Master the Interview Series, Part 4: How to Close Without Being “Sales-y”

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Master the Interview Series, Part 4: How to Close Without Being “Sales-y”

Goliath’s ‘Master the Interview’ series is a 5-part playbook of tips and best practices enabling job seekers to stand out in all interviewing formats – over the phone, in a one-on-one setting or in a group interview.   

A quick check of your watch signals that your on-site interview will end soon.

By this time, you’re starting to fade – your interviewer might be as well.  It would be tempting to relax – to think about a cold one at happy hour rather than finishing strong.

Someway, somehow, though, you must stay focused.

Resist the urge to let your guard down – these last moments of your on-site interview could make the hiring manager your future co-worker.

The last ten minutes of an interview are a grind so have a plan to stay engaged.  One way to ensure that you have energy until the bell is to have a plan to close the interview with confidence and an understanding of what to expect next.

It’s time to close.

Make no mistake, we’d never suggest the “hard sale” at the conclusion of an interview.  We would, though, suggest using the last ten minutes of an interview to your advantage.

Here’s how –

Last Ten Tip #1: Get a quick assessment for your fit in the role.

After the hiring manager wraps up and opens the floor to you, use the time to evaluate their opinion of the time you’ve spent together.

An article in Forbes magazine provides two ways of asking the same questions that could help you assess the likelihood of you landing the job:

  • “Based on my background and the skills and experience we discussed, how well do I fit the profile of the candidate for which you’re looking?”
  • “Given what we’ve just discussed during this interview, do you have any concerns about my fit for this position?”

These questions will show the hiring manager that you’re interested in understanding their candid, real-time feedback.  This illustrates confidence and displays open communication skills that their position might require.

There is another side to this, though – they might tell you that they are not the right fit for you.  As you close, prepare yourself for either.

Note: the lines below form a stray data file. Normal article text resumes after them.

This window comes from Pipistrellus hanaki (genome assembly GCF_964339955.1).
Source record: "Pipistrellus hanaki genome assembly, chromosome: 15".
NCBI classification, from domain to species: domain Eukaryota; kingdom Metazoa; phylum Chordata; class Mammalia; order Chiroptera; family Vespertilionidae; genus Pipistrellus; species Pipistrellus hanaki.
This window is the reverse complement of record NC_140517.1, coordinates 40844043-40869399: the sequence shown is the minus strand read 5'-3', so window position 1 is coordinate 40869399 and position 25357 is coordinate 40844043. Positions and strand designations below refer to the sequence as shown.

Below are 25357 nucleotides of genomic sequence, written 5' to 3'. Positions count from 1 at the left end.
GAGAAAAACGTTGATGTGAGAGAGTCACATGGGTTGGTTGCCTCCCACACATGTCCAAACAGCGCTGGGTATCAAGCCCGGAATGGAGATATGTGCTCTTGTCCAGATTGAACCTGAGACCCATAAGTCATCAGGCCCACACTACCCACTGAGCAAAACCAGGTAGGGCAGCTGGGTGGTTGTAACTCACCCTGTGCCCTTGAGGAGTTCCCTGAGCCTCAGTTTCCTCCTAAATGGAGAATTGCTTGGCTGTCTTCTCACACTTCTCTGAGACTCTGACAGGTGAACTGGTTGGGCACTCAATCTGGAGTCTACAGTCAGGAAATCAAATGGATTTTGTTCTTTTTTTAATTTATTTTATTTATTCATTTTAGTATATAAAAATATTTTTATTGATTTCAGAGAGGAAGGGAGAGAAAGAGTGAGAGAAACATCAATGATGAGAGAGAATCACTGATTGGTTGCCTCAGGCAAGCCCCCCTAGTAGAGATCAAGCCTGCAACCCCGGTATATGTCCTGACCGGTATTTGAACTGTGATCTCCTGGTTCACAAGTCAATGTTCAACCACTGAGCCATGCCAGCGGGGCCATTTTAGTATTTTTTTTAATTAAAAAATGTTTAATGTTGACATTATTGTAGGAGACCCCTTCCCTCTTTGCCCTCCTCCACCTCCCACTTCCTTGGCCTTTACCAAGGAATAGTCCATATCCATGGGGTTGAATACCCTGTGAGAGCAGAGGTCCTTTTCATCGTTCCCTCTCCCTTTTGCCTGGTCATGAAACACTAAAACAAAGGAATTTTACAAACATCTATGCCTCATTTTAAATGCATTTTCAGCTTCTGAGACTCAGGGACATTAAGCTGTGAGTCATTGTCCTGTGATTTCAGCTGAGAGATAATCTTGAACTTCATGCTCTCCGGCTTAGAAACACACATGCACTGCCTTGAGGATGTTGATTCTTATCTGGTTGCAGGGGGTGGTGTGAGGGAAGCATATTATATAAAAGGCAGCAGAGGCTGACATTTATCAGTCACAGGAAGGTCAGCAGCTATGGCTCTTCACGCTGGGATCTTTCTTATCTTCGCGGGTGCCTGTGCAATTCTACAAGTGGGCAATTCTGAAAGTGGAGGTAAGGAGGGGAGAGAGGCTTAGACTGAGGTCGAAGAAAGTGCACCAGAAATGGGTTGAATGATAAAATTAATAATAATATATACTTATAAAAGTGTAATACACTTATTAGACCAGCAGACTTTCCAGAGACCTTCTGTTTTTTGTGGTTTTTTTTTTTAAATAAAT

No matter the response, though, having professionalism and showing respect for their answer is critical.

Last Ten Tip #2: Clarify anything else you can provide.

Asking the interviewer, What are your next steps?’ , is too generic and will not provide you with any specific view of if you’ll make it to that next step.

We’d suggest that you a moment to make sure each of the hiring manager’s boxes are checked – that you’ve provided everything required to land the job.

For example:

John, the candidate says, “I’ve enjoyed our review of my resume and talking about my professional experiences.  What else could I provide that might help you make your decision?”    

Your tone should be curious and genuinely helpful – showing a willingness to help clarify any unanswered questions that might be lingering in the hiring manager’s mind.

Last Ten Tip #3: I’m interested, but if this isn’t right…

There is no way to know if you’ve earned the job as you shake the hiring manager’s hand on the way out the door.  The process is long and, at this point, filled with qualified candidates.  Sometimes you’ve done everything right and you still didn’t get the job.

For that reason, we’d suggest that you not only make it clear to the interviewer that you are interested in this position, reiterate that you’d be ready to look at similar positions when the opportunity presents itself in the future.

For example:

John, the candidate, after shaking hands, “I really appreciate your time.  I look forward to hearing about this role in the next week or so.  Outside of that, though, I’ve been very impressed with your company and want to be considered for similar jobs if you find someone else fits better today.”

While it may seem odd, this statement takes away any undue pressure and concludes the interview with professionalism and a personal touch.

Ending the interview in this way shows that you care about the impression you leave and that your time together has further validated your interest in the working for the hiring company.

Closing an on-site interview using the three tips above is not a “sales pitch” – it is a strategy.

This strategy has you leaving the interview and heading to happy hour with a better understanding of your chances to land the job, allows you to be an active participant in the hiring manager’s next steps and leaves the door open if today’s opportunity is not quite right.

Need to prepare for an upcoming interview?  Contact the Goliath team today. 

By | 2018-06-14T17:55:21+00:00 May 16th, 2018|Blog|0 Comments